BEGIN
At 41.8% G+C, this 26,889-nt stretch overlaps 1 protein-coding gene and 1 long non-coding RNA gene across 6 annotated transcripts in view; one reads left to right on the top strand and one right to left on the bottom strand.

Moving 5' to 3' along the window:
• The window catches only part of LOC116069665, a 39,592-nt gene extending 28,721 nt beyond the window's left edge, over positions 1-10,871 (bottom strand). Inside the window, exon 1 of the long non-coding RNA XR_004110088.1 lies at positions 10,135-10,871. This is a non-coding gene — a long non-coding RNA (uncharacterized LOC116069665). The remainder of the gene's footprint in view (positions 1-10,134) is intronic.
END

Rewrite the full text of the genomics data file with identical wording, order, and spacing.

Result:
At 41.8% G+C, this 26,889-nt stretch overlaps 1 protein-coding gene and 1 long non-coding RNA gene across 6 annotated transcripts in view; one reads left to right on the top strand and one right to left on the bottom strand.

Moving 5' to 3' along the window:
• The window catches only part of LOC116069665, a 39,592-nt gene extending 28,721 nt beyond the window's left edge, over positions 1-10,871 (bottom strand). Inside the window, exon 1 of the long non-coding RNA XR_004110088.1 lies at positions 10,135-10,871. This is a non-coding gene — a long non-coding RNA (uncharacterized LOC116069665). The remainder of the gene's footprint in view (positions 1-10,134) is intronic.